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Extending the ice road

David Ryan
Northern News Services

Yellowknife (Nov 08/06) - Weather will ultimately decide how long the Tibbitt-Contwoyto ice road will last, but road builders plan to do everything possible to stretch the season.

This year they'll use a number of different tactics to keep the winter road running efficiently, said Tom Hoefer, spokesperson for the Joint Management Committee.

The committee currently comprises Diavik Diamond Mines and BHP Billiton Diamonds, he said.

Getting construction started sooner will hopefully result from using amphibious vehicles, called Haglands, to plow snow off the ice.

"They are able to float if there is breakage in the ice," he said.

Larger snow plowing equipment wouldn't normally be used on thin ice, but by using the amphibious vehicles, road construction can begin even if the temperature isn't ideal, he said.

Survey work over the summer also identified problem areas on the route. Areas of water with a large amount of rock just below the water surface will be avoided during construction, said Hoefer.

The road will also employ larger, dual lanes to force traffic to spread out. This reduces the wear and tear on the frozen surface. In some cases the lanes could actually split, said Hoefer.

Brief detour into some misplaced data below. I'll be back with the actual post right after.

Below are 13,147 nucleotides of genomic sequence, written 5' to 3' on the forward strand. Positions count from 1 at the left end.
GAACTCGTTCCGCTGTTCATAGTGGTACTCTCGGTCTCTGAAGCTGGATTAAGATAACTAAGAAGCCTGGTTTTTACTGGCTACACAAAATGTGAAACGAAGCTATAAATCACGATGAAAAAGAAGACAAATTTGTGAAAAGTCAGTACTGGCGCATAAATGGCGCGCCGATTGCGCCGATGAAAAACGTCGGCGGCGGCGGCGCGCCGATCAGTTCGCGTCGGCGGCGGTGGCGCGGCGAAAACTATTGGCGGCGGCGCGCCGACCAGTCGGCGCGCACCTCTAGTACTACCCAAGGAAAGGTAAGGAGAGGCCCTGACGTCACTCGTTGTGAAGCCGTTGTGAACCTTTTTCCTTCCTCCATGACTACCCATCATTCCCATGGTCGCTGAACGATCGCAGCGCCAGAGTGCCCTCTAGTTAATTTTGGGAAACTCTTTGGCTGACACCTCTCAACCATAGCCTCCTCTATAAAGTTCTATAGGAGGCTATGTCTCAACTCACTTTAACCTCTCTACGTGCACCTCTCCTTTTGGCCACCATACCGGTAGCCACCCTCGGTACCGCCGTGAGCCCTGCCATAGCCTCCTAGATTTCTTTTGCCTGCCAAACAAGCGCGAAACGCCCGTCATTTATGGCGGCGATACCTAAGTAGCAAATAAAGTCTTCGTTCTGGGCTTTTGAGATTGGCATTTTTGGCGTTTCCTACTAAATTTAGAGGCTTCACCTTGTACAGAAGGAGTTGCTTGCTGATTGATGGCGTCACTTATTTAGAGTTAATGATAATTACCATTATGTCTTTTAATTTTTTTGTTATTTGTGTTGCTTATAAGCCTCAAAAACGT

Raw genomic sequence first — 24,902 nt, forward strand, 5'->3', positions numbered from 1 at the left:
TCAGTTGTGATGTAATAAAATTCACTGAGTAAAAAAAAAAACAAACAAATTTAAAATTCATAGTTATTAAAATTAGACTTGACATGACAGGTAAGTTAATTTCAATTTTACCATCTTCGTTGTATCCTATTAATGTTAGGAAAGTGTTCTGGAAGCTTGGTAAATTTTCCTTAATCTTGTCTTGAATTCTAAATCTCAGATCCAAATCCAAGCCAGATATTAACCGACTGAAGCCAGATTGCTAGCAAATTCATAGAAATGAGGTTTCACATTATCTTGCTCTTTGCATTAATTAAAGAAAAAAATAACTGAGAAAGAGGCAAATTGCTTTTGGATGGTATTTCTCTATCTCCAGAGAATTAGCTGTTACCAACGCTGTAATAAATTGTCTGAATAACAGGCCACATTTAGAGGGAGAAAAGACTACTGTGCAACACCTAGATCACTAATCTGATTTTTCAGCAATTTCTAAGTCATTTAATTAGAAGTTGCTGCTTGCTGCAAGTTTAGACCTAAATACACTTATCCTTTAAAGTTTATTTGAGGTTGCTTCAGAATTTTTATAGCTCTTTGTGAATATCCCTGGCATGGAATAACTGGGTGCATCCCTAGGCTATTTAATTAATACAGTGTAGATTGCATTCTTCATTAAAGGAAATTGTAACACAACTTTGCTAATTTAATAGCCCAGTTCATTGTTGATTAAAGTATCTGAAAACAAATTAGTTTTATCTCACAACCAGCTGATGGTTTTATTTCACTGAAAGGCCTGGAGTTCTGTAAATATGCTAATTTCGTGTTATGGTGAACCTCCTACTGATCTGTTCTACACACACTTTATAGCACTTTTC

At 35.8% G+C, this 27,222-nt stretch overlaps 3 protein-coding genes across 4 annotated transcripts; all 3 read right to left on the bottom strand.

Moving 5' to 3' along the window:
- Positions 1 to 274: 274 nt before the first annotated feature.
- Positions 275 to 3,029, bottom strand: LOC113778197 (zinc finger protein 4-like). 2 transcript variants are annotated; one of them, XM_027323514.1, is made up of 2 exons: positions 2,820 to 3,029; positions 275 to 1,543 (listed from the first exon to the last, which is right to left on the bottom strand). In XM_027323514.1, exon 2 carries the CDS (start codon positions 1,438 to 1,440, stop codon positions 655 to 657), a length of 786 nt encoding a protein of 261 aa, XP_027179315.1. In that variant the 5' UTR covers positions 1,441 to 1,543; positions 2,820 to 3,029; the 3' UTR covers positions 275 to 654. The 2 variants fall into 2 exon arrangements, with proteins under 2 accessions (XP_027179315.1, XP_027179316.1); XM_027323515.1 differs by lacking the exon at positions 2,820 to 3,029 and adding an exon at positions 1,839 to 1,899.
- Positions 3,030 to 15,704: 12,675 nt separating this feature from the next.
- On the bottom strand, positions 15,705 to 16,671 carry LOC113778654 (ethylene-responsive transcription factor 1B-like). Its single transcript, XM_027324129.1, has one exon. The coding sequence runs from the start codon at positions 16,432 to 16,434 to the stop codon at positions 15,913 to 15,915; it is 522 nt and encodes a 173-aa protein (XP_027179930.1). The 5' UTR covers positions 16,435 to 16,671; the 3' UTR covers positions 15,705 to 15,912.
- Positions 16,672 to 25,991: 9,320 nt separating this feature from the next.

By creating dual lanes, more flooding will be required, and a larger number of crew members will be used, for the project.

It is estimated the route will cost more than $10 million to build, he said.

"We haven't got all our eggs in one basket," he said.

"We have to... assume this year will be like last year."

Another strategy for maximizing supplies shipped to the mine sites is to increase the amount of traffic, said Hoefer.

That means sending groups of trucks every 15 minutes around the clock while the 400-km road is operational, he said.

Last year, the ice road was shut down on March 28, due to unseasonably warm weather. The season - which never hit maximum weight limits on all loads - ended after just 42 days.

Nuna Logistics is once again responsible for ice road construction and constant maintenance of the road, said Hoefer.

Cathie Bolstad, spokesperson for De Beers Canada's Snap Lake Project, expects that 800 loads containing supplies will be trucked along the route this winter to the soon-to-open mine.

As well, 40 million litres of fuel will also be hauled to Snap Lake, she said.